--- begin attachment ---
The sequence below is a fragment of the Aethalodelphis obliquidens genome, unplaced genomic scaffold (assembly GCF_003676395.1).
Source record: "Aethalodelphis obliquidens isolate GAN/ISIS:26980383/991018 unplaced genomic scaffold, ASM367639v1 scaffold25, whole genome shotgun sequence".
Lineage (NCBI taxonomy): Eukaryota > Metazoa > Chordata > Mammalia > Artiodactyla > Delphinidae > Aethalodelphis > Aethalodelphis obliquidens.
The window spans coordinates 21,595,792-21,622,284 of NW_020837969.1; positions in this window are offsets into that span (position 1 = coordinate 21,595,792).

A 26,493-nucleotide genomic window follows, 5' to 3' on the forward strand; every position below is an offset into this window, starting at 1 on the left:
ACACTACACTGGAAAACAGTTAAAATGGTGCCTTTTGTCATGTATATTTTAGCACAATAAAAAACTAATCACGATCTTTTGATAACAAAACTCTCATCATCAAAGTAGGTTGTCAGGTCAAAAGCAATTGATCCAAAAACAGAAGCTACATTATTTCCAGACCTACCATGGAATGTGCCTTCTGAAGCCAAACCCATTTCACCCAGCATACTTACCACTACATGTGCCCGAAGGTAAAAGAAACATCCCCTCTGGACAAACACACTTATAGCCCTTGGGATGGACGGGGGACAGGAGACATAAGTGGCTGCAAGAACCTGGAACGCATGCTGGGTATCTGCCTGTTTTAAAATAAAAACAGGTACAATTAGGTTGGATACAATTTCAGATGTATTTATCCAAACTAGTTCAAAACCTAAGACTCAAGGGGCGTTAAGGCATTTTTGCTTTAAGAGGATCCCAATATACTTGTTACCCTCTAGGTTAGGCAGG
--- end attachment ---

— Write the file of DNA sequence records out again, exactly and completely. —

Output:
The sequence below is a fragment of the Aethalodelphis obliquidens genome, unplaced genomic scaffold (assembly GCF_003676395.1).
Source record: "Aethalodelphis obliquidens isolate GAN/ISIS:26980383/991018 unplaced genomic scaffold, ASM367639v1 scaffold25, whole genome shotgun sequence".
Lineage (NCBI taxonomy): Eukaryota > Metazoa > Chordata > Mammalia > Artiodactyla > Delphinidae > Aethalodelphis > Aethalodelphis obliquidens.
The window spans coordinates 21,595,792-21,622,284 of NW_020837969.1; positions in this window are offsets into that span (position 1 = coordinate 21,595,792).

A 26,493-nucleotide genomic window follows, 5' to 3' on the forward strand; every position below is an offset into this window, starting at 1 on the left:
ACACTACACTGGAAAACAGTTAAAATGGTGCCTTTTGTCATGTATATTTTAGCACAATAAAAAACTAATCACGATCTTTTGATAACAAAACTCTCATCATCAAAGTAGGTTGTCAGGTCAAAAGCAATTGATCCAAAAACAGAAGCTACATTATTTCCAGACCTACCATGGAATGTGCCTTCTGAAGCCAAACCCATTTCACCCAGCATACTTACCACTACATGTGCCCGAAGGTAAAAGAAACATCCCCTCTGGACAAACACACTTATAGCCCTTGGGATGGACGGGGGACAGGAGACATAAGTGGCTGCAAGAACCTGGAACGCATGCTGGGTATCTGCCTGTTTTAAAATAAAAACAGGTACAATTAGGTTGGATACAATTTCAGATGTATTTATCCAAACTAGTTCAAAACCTAAGACTCAAGGGGCGTTAAGGCATTTTTGCTTTAAGAGGATCCCAATATACTTGTTACCCTCTAGGTTAGGCAGG